PORTSMOUTH, Va. (WAVY) — A Portsmouth woman, convicted of a felony 26 years ago, slipped through the cracks and was allowed to vote. Now, she’s won the attention of the city’s top prosecutor.
If you’re a convicted felon, you lose your right to vote. So how did this happen? To find out, 10 On Your Side first talked to Lisa White, who said at the time she honestly thought she could vote.
White is not allowed to vote because in 1988 she was convicted of two counts of forgery — cashing checks that weren’t hers. “Yes I do [regret it] … I did it because I love my kids. I had no money. I couldn’t feed them,” she told WAVY.com.
White served 10 months for those offenses, got her life together, got her GED, claims to have had military clearance, worked as a nurse, and raised three children. 20 years later she got a voter registration form in the mail: “I got a registration card to vote, and I was like ‘hey, I can vote now.'”
“I think they are being picky,” White said about the Office of Commonwealth’s Attorney Earle Mobley, which is prosecuting her for a vote she made in 2008 for President Obama.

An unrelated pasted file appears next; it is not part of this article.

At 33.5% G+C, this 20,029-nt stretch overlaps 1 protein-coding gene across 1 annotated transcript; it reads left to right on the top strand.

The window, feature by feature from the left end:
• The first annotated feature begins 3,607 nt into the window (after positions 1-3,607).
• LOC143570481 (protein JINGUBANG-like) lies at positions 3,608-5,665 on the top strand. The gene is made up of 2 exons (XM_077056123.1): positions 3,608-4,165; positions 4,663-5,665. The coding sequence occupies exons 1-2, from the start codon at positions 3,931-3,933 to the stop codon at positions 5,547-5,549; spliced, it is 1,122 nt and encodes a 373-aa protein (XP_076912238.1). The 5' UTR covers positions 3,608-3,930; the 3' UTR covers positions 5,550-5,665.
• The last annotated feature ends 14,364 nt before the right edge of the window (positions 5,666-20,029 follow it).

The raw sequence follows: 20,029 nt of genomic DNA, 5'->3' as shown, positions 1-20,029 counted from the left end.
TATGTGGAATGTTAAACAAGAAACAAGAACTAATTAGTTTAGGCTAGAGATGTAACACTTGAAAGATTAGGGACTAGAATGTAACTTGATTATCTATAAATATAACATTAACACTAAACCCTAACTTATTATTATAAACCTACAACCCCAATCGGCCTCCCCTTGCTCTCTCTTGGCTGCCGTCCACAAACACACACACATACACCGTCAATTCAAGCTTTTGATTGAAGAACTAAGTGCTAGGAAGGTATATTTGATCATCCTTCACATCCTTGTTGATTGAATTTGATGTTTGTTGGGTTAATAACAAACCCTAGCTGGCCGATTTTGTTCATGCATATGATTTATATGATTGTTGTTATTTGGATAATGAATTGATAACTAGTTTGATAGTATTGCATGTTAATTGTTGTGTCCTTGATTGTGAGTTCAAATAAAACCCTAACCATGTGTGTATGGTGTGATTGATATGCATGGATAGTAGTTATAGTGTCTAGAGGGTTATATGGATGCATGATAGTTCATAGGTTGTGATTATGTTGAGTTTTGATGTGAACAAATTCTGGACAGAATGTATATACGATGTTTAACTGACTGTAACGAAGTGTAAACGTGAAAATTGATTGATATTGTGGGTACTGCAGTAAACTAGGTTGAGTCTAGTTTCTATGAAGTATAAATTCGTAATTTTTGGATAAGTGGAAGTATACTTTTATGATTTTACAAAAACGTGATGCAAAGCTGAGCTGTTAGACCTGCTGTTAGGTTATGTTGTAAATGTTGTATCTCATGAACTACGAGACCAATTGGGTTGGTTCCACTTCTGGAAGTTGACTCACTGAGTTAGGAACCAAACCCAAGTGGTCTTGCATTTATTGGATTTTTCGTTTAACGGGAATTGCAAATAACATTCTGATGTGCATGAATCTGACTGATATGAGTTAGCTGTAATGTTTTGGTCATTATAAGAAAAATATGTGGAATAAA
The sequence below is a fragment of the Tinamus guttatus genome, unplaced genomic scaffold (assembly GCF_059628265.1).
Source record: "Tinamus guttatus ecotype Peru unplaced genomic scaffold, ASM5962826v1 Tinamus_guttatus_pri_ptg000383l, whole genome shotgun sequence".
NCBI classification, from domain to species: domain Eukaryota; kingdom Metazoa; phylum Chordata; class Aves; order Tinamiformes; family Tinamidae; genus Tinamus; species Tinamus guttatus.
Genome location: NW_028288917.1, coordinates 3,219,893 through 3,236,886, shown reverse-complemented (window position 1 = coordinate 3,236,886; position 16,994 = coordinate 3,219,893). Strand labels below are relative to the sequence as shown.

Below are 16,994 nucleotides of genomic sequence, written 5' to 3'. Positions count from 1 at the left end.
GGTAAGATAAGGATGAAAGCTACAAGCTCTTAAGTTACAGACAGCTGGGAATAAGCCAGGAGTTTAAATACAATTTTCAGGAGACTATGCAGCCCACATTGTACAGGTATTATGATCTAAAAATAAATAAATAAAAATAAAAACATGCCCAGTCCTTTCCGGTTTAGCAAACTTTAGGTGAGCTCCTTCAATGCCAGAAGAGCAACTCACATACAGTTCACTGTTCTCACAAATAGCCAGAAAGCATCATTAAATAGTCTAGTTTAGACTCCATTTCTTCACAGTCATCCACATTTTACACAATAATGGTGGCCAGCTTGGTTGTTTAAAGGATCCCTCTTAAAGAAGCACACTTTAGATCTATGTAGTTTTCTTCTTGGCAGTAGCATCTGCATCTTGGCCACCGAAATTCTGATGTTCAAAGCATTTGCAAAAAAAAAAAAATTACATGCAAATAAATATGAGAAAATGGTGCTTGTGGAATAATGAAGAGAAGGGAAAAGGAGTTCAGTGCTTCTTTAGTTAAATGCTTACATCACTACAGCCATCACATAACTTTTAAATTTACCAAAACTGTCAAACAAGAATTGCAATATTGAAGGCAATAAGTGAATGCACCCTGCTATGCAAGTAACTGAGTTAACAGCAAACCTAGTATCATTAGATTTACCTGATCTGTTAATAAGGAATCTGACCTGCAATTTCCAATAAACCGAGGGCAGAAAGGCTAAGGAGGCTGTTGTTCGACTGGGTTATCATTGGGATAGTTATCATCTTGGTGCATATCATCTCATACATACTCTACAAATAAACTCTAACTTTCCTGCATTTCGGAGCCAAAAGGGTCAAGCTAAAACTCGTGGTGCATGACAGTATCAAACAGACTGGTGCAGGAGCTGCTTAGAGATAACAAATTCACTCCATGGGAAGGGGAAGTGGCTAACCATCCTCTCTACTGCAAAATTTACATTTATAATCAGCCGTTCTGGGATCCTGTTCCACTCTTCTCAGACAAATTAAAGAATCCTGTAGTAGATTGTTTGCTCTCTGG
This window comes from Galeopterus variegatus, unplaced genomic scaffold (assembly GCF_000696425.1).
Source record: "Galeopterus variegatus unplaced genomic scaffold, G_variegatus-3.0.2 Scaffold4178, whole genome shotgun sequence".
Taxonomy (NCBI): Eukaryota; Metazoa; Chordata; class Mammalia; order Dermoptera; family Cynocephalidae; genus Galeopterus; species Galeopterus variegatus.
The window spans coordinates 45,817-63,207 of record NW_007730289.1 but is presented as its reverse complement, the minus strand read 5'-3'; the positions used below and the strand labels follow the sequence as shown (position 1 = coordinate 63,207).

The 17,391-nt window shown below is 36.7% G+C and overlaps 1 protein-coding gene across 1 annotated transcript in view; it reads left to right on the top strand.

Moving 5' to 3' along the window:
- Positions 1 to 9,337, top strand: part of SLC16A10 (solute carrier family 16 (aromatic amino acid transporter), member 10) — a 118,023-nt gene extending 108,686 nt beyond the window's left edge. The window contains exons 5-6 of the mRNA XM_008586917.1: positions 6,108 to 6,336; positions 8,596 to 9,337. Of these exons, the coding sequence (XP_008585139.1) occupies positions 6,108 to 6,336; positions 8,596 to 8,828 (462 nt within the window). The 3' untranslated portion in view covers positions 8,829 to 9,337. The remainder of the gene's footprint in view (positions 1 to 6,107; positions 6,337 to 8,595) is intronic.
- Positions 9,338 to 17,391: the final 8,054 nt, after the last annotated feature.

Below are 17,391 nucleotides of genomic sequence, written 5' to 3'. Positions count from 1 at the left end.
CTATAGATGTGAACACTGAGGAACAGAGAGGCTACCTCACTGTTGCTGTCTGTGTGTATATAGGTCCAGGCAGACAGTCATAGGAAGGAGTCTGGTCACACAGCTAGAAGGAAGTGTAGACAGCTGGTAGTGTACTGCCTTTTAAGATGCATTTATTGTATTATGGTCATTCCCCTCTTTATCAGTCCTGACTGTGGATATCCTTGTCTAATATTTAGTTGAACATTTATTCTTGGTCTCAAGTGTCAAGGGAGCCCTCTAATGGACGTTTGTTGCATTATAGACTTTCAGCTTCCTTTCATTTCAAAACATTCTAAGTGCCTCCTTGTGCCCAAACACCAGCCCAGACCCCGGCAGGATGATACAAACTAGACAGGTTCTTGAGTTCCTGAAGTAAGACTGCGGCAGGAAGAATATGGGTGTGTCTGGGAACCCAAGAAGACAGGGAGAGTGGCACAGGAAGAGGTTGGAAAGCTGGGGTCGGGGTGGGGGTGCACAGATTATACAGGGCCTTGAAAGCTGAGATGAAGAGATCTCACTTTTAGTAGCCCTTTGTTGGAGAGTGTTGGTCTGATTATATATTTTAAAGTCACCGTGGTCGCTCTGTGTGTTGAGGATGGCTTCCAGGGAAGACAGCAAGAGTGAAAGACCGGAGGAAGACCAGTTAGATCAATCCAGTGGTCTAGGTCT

But prosecutors say on the voter registration card is this question: “Have you ever been convicted of a felony?” And White checked “no.” WAVY.com confronted her about that, asking for her rational.
“Because [my crimes] were in 1987 … that’s a long time ago,” she said. “I got a registration sent to me in my home, and I thought it was ok.”
Ironically, the vote was the only White ever cast.
“When I showed up to vote … they had my name … checked my name off … never mentioned anything about being a felon … I showed them my I.D. Then I voted,” she said.
The Portsmouth Voter Registrar wouldn’t answer any questions about White’s case, except to mention that the registration application is a self-administered oath of honesty.
Almost five years after that 2008 vote, an investigator showed up and charged White with election fraud. “He told me the Commonwealth was investigating a lot of people who voted in 2008 for Obama,” White said.
White says she didn’t vote in 2012 because she was in the hospital with cancer. She is now on dialysis needing a kidney transplant and cannot believe she now faces a class-five felony with up to 10 years in prison. White thinks a warning would be enough, and is putting her fate in the hands of a jury on Monday.
And White isn’t the only one. The Virginia State Police investigation netted 17 felons in Portsmouth who voted in the 2008 election. Prosecutors have narrowed that down to six felons to be prosecuted, including White.
A felon is only able to vote again after his or her voting rights are restored by the Governor. White has only preliminarily begun that process.